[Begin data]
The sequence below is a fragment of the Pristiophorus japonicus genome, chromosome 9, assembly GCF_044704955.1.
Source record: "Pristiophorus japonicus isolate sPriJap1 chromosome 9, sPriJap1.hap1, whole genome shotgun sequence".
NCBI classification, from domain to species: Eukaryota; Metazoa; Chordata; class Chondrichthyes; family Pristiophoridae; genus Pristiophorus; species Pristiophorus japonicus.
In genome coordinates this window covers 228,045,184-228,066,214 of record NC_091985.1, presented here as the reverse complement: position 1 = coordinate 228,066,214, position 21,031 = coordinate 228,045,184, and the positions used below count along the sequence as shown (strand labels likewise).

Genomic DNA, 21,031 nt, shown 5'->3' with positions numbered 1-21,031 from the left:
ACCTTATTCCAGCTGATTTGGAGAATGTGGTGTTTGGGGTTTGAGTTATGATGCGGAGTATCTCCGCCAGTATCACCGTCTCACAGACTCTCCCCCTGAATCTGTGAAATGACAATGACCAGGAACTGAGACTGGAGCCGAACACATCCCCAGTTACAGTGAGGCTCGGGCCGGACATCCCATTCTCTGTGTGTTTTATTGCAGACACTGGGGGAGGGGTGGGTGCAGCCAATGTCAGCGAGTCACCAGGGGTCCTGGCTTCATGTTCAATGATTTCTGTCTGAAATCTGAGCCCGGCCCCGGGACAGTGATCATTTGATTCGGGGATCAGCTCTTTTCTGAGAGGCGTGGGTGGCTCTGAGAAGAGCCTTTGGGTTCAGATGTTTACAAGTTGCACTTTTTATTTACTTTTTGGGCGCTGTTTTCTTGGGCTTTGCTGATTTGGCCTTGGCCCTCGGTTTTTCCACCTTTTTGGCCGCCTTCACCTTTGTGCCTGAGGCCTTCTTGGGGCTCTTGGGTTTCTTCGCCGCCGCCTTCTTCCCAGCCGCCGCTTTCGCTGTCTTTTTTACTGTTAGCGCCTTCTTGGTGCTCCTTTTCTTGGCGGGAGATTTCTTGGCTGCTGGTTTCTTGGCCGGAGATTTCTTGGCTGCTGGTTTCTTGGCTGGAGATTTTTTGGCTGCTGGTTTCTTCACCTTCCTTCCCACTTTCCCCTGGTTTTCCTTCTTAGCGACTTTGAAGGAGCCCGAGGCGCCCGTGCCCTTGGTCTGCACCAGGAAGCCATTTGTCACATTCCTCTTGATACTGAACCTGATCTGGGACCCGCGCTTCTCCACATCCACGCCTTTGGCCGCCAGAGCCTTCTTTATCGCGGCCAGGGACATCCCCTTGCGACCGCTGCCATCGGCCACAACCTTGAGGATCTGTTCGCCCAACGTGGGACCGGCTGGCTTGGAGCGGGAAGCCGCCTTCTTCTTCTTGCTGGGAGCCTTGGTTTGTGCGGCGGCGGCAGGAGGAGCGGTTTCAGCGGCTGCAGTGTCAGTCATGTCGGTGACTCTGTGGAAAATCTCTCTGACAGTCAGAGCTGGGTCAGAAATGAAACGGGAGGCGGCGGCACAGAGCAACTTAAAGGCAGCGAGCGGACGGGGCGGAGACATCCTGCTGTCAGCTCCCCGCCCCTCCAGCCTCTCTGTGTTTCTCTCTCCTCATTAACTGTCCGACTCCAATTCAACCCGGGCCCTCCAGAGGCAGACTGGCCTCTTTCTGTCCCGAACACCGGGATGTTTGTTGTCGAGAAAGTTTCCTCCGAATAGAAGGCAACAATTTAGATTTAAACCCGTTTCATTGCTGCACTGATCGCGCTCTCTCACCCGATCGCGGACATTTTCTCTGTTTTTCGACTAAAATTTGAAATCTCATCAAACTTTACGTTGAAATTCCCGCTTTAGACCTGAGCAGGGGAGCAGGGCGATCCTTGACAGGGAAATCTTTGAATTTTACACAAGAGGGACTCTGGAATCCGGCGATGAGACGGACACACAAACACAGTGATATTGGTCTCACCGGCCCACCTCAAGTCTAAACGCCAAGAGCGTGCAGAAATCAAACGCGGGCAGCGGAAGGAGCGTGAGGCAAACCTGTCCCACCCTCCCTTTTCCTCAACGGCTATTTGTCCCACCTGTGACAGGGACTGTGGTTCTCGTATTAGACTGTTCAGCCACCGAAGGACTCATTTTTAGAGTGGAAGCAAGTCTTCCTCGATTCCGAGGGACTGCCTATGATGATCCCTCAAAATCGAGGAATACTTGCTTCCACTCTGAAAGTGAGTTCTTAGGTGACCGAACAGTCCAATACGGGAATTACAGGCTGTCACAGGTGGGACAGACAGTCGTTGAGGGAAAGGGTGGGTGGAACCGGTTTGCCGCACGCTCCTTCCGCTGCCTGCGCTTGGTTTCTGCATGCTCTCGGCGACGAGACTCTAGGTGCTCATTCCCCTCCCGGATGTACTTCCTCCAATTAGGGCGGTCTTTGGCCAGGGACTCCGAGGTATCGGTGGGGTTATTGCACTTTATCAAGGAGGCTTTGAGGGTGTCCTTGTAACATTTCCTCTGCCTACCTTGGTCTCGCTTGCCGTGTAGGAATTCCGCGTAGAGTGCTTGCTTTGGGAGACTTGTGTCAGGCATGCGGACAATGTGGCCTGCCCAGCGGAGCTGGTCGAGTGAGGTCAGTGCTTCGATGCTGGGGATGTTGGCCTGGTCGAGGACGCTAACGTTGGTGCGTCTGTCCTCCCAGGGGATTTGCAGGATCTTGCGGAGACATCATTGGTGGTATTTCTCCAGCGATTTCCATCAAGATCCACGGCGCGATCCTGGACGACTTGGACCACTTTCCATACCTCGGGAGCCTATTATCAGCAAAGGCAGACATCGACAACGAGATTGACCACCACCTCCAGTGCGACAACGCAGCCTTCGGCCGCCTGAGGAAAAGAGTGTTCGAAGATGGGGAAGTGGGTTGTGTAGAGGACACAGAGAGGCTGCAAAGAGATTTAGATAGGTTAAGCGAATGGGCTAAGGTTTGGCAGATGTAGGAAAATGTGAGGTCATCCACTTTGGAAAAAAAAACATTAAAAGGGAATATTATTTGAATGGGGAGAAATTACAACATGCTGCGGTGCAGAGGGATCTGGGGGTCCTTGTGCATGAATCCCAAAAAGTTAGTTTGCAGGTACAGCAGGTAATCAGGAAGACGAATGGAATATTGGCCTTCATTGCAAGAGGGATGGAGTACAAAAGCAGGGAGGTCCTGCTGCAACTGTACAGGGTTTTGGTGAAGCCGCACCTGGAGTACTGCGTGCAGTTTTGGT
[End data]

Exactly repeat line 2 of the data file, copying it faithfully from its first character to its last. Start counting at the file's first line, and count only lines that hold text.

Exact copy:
Source record: "Pristiophorus japonicus isolate sPriJap1 chromosome 9, sPriJap1.hap1, whole genome shotgun sequence".